Wednesday, January 2, 2019

Brands as Social Status Signals

Most people feel more comfortable spending time with people with whom they have something in common. Often people can find like-minded others though organizational affiliation. Churches provide this function as do country clubs, alumni groups, political parties, hobby-related organizations and civic organizations. But product and other brands also serve as identifiers of like-minded people. For instance, someone who drives a Prius might assume that he or she would be more comfortable interacting with someone else who also drives a Prius versus, for instance, someone who drives a HUMMER.

I am fascinated by the brands that seem to provide coding for social status. And, within a given social strata, there are specific brands that highlight even more nuanced differences.

For fun, I will mention a series of brands associated with different individuals. These are fictional composite individuals. But, based on these brands, just notice how you react to each individual. Can you relate to him or her? Does he or she seem alien to you? Or perhaps, he or she turns you off. For some individuals, you may not be familiar with some or even all of the brands. You may be able to assign a label to one or more of the individuals. Can you guess whether the person lives in a city, a suburb or somewhere rural? Can you tell in what part of the country or the world he or she lives? Can you guess that person's eduction level? Is he or she working class, middle class, upper middle class, well to do or uber rich? Does he or she have a particular hobby or profession? To which individual or individuals can you best relate? Or can you not relate to any of them? What does that say about you? Now, compile a list of your own favorite or most used brands. What does that list say about you? I hope this has made clear that brands signal much about an individual. And it helps people quickly locate their "tribes." When developing your brand, consider if it could or is being used as a "badge" or self-expressive vehicle for those who use it.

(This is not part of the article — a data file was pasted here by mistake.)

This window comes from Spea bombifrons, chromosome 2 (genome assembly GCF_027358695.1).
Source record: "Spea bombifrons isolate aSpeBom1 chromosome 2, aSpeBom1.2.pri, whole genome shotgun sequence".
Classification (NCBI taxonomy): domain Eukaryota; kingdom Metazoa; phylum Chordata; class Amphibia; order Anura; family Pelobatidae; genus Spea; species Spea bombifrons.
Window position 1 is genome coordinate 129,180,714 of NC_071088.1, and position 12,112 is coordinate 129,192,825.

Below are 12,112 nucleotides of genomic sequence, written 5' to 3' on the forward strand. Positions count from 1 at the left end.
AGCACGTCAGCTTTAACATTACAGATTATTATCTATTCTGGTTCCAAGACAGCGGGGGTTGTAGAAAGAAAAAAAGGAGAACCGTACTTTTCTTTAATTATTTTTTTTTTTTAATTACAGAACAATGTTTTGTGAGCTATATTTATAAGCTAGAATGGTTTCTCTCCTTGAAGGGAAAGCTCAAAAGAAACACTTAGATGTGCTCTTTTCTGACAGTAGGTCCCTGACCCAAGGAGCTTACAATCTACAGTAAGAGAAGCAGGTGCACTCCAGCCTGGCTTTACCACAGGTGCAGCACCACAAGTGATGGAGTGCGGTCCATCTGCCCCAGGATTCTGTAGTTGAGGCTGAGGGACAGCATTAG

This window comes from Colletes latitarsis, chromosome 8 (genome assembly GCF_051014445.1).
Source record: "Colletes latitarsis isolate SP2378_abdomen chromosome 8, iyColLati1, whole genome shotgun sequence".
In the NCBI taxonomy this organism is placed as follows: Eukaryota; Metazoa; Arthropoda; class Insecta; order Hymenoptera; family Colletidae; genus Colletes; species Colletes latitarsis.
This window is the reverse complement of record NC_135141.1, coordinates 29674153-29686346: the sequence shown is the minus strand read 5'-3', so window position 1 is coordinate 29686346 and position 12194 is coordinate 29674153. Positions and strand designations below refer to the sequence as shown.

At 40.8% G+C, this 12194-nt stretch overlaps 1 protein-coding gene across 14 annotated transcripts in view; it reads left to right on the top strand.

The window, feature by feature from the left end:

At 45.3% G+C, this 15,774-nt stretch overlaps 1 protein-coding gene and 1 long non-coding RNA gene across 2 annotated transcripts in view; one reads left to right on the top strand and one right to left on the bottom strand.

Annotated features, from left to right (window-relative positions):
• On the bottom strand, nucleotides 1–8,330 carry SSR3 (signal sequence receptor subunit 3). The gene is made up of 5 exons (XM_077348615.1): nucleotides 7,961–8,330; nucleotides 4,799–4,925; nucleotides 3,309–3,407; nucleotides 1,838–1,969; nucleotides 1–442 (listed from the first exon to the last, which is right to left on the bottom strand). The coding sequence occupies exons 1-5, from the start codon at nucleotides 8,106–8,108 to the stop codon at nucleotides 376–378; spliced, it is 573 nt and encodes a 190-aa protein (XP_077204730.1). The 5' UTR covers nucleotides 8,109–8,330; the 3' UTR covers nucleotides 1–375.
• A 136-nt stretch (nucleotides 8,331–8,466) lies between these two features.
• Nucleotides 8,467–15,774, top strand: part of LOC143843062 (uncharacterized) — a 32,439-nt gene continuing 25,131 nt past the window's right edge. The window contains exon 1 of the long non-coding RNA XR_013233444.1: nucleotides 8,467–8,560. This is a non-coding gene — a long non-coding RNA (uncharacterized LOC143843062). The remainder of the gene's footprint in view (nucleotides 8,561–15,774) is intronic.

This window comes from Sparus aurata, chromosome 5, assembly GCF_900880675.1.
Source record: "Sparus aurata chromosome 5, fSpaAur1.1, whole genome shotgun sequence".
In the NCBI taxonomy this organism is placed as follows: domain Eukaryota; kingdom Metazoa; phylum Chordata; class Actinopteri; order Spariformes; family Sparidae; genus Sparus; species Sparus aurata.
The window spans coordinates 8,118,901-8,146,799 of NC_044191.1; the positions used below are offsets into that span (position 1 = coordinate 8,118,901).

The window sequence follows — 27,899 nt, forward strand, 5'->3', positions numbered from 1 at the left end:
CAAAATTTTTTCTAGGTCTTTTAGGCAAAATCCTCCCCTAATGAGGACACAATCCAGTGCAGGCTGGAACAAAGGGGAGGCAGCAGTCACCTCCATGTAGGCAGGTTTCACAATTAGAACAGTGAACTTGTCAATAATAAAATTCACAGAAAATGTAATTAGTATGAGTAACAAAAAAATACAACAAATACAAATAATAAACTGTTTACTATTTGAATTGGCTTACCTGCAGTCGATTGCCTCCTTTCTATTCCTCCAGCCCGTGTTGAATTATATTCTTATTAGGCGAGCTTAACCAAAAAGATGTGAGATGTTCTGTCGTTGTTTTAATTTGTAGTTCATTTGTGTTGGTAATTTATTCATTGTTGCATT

PS - Congratulate yourself if you know most or all of these brands. It means that you have either participated in or interacted with many different socio-economic groups throughout your life or you are an advanced student of brands, including luxury brands. And, if you have personally used or been associated with many or all of these brands, I don't know what to say other than you have lived a very full life and should count your blessings.

Individual A:
  • Carhartt 
  • International Harvester
  • Winchester
  • Kent
  • Dekalb
  • Stihl

Individual B:
  • Walmart
  • Stanley
  • Irwin
  • Dickies
  • Ford F-150
  • Red Wing

Individual C:
  • Barneys
  • Vilebrequin
  • Jeffery Levinson
  • Hermes
  • Rolex
  • Christian Louboutin

Individual D:
  • Rosewood
  • Jumeriah
  • St. Moritz
  • Gulfstream
  • Lurssen
  • Patek Philippe

Individual E:
  • Cub Cadet
  • Subaru
  • Dockers
  • Kenmore
  • Applebee's
  • Macy's

Individual F:
  • Vespucci
  • John Whitaker
  • MUCK
  • Le Chameau
  • Blue Seal
  • Featherlite

Individual G:
  • BMW
  • Morton's The Steak House
  • Big Green Egg
  • The Greenbrier
  • Beaver Creek
  • TUMI

Individual H:
  • JC Penny
  • Kia
  • Wendy's 
  • Aldi
  • Frigidare 
  • Bridgestone 

Individual I:
  • Nautor's Swan
  • Harken
  • Lewmar
  • Westerbeke
  • Garmin
  • Gill

Individual J:
  • The Thatcher School
  • Porcellian Club
  • Bohemian Club
  • Mill Valley
  • Caymus
  • Tesla

Individual K:
  • Under Armour
  • Bass Pro Shops
  • Shakepheare
  • Eagle Claw
  • Sun Dolphin
  • Matador

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